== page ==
Kayleigh Rattle searches the hills and shores of Islay for the native botanicals that make up this Scottish island’s sought-after gin…
Britain’s love affair with gin is showing no signs of slowing down; Brits bought 73 million bottles of the stuff in 2018 and there’s now more than 300 British varieties on the market. While these impressive statistics may be music to gin lovers’ ears, one can’t help but wonder what actually sets all of these bottles apart? Of course, it in part comes down to how gin is served; anything from the temperature of the spirit itself to the shape of the glass it’s poured into can impact on flavour and mouth feel and the same goes for tonic and garnish. Adding a twist of lime here and a rose flavoured mixer there can elevate a humble gin into quite the show-stopping beverage. But what intrigues me – and what inspired me to head to Scotland’s Inner Hebrides on a foraging expedition – is the unique combination of herbs, flowers and berries which can be added to the distillation process. While gin typically comprises a number of base botanicals including juniper (this in fact needs to be present for it to legally be a distilled gin in the UK), anything from musky angelica root to territory specific ingredients such as wild Scottish heather can be added to gin stills during its production.
Just a 40-minute flight from Glasgow, Islay (pronounced eye-lah) is widely known and celebrated for its peaty whisky and wonderful wildlife. But on top of boasting eight extremely successful whisky distilleries, this small Scottish island is also home to some seriously impressive local produce including homegrown oysters, hand-dived scallops, high quality meat and game and plenty of organic vegetables from its community-run garden. With so many ingredients growing in abundance across this fertile island, it’s no wonder the makers of Islay’s first handcrafted and distilled gin, The Botanist, chose to add 22 local herbs and flowers to their unique batch.
Launched in 2010 as an experiment by Bruichladdich, one of the leading whisky distillers on the island, The Botanist features nine base botanicals (juniper, coriander, cinnamon, cassia, lemon peel, angelica root, orange peel, liquorice and orris) as well as 22 additional wild ingredients that are native to Islay. These delicate wild flowers and herbs are sustainably foraged in the bogs, hills and shores of Islay by two local botanical scientists before being left to dry on their porch, or preserved into tinctures (liquid extracts). They’re then slowly vapourinfused into Bruichladdich’s Ugly Betty, a formidable copper Lomond still which was originally used for malt production.
Off the beaten track
Travelling around Islay, it was easy to see why such a wild, rugged and relatively untouched landscape could inspire distilleries such as Bruicladdich. I’d barely left the airport before spotting bags of smoky peat lining the roadside and learning all about gorse, one of The Botanist’s native botanicals. These vibrant yellow wild flowers adorn the roads, fields and hills of Islay and can taste of coconut – or peas! – depending on whether the bush is south or north-facing. My trip continued in a similar vein; a brief visit to the Octomore Spring, where the natural waters which are added to The Botanist are sourced, found us walking past all manner of edible wild ingredients including watercress, heather and even more gorse.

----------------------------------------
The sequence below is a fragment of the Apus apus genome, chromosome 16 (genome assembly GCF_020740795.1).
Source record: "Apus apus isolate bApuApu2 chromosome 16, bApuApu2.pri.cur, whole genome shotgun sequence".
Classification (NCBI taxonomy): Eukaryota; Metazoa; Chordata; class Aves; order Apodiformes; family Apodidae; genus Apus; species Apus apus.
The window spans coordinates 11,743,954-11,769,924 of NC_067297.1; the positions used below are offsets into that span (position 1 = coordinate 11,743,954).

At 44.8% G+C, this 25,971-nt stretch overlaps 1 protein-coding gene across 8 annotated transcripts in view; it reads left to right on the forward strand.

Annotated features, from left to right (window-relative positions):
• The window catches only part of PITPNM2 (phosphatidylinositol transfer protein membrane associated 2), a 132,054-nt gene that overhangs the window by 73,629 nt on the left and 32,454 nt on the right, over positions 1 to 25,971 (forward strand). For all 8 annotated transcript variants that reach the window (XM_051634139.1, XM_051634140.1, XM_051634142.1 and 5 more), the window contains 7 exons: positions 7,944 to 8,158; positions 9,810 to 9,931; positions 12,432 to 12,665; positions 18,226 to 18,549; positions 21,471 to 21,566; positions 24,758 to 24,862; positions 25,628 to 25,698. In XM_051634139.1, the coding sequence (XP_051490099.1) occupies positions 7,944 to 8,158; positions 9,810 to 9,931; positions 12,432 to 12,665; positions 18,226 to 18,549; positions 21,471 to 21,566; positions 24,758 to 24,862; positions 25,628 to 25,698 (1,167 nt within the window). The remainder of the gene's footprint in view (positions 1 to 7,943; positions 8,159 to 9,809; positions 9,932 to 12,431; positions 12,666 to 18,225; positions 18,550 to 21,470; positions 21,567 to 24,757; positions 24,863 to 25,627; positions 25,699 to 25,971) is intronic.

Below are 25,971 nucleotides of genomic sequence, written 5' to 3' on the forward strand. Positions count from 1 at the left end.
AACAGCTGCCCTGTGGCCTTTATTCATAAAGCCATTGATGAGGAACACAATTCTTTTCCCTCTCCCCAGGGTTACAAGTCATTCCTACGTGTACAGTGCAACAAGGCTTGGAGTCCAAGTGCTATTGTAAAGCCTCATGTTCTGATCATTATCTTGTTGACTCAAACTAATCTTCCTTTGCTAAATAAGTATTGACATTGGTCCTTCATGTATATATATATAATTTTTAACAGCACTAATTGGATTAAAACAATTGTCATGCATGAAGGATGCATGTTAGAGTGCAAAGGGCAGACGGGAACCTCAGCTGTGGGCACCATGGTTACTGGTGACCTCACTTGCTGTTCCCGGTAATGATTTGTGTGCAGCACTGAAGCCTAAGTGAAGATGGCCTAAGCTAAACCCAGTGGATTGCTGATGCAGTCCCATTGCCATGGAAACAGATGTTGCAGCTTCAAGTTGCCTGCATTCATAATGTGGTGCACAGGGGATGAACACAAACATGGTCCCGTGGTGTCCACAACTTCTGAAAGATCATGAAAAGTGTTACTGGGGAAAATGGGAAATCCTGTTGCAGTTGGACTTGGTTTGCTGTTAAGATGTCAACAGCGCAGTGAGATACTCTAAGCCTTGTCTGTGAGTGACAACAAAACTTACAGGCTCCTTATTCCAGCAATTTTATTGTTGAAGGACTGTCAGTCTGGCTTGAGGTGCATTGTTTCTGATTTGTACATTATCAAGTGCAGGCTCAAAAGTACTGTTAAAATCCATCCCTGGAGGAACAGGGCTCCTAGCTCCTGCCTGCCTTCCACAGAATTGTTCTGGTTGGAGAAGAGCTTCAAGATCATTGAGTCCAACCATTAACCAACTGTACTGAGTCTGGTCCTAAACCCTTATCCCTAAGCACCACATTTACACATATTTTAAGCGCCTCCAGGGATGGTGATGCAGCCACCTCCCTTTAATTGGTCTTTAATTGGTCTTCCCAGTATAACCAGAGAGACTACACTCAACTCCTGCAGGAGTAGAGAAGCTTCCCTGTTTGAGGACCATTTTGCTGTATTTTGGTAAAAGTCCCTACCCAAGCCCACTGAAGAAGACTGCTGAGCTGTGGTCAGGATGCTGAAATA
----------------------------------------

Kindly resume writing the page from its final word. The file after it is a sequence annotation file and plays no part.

It soon became apparent that what some people (including me) may dismiss as being merely weeds, can in fact be delicious botanicals that not only taste great, but can really embellish and differentiate a gin. This was confirmed on a blustery morning walk in The Oa peninsula, the most remote part of Islay and home to rocky cliffs and nesting golden eagles, with Galloway-based forager Mark Williams (gallowaywildfoods.com). “There’s no such thing as weeds – they’re just ingredients we don’t know what to do with yet!” he told us as we stood in the nature reserve’s car park, squinting through the blustery wind. Eager to put this concept into action and to warm ourselves up, our group swiftly hurried off. “Where are you going?!” Mark motioned to us as he pointed out five edible herbs and flowers growing merely inches from the parked cars and our feet. He then proceeded to identify and explain the history of many more of the curiously named botanicals that make up The Botanist gin including tansy, hogweed, angelica, meadowsweet and wild thyme – herbs and flowers. I would never have noticed, and most certainly would have dismissed as weeds if I had.
Gin and terroir
This in-depth understanding of and respect for the environment in which something grows is a familiar concept for the whisky and wine industries – it’s known as terroir – and it can certainly be applied to the British gin movement too. As The Botanist demonstrates, the flora and fauna of Islay are central to its production, taste and identity and, excitingly, I’m confident we’re only going to see increasingly more of these unique distillations being made as peoples’ awareness of and respect for their landscape grows – sláinte to that! thebotanist.com